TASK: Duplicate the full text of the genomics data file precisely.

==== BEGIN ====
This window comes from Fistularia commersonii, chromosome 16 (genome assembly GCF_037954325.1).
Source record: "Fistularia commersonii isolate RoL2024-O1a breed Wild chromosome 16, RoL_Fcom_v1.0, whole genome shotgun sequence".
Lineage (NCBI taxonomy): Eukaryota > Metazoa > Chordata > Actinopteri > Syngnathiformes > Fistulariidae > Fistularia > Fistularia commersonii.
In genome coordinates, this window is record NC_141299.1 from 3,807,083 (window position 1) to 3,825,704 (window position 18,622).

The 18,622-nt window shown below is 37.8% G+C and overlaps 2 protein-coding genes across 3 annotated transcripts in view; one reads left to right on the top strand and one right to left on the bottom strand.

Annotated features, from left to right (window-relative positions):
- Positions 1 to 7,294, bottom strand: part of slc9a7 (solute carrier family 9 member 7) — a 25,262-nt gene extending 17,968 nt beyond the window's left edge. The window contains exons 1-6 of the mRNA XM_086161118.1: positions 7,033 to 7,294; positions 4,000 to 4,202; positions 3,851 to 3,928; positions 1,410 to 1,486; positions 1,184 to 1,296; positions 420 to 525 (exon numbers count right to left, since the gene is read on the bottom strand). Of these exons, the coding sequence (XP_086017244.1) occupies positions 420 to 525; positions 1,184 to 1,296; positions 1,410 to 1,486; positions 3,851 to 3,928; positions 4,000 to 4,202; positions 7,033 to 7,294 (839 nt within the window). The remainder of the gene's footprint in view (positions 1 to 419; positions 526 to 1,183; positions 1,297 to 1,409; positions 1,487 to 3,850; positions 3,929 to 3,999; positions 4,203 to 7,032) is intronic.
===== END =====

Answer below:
This window comes from Fistularia commersonii, chromosome 16 (genome assembly GCF_037954325.1).
Source record: "Fistularia commersonii isolate RoL2024-O1a breed Wild chromosome 16, RoL_Fcom_v1.0, whole genome shotgun sequence".
Lineage (NCBI taxonomy): Eukaryota > Metazoa > Chordata > Actinopteri > Syngnathiformes > Fistulariidae > Fistularia > Fistularia commersonii.
In genome coordinates, this window is record NC_141299.1 from 3,807,083 (window position 1) to 3,825,704 (window position 18,622).

The 18,622-nt window shown below is 37.8% G+C and overlaps 2 protein-coding genes across 3 annotated transcripts in view; one reads left to right on the top strand and one right to left on the bottom strand.

Annotated features, from left to right (window-relative positions):
- Positions 1 to 7,294, bottom strand: part of slc9a7 (solute carrier family 9 member 7) — a 25,262-nt gene extending 17,968 nt beyond the window's left edge. The window contains exons 1-6 of the mRNA XM_086161118.1: positions 7,033 to 7,294; positions 4,000 to 4,202; positions 3,851 to 3,928; positions 1,410 to 1,486; positions 1,184 to 1,296; positions 420 to 525 (exon numbers count right to left, since the gene is read on the bottom strand). Of these exons, the coding sequence (XP_086017244.1) occupies positions 420 to 525; positions 1,184 to 1,296; positions 1,410 to 1,486; positions 3,851 to 3,928; positions 4,000 to 4,202; positions 7,033 to 7,294 (839 nt within the window). The remainder of the gene's footprint in view (positions 1 to 419; positions 526 to 1,183; positions 1,297 to 1,409; positions 1,487 to 3,850; positions 3,929 to 3,999; positions 4,203 to 7,032) is intronic.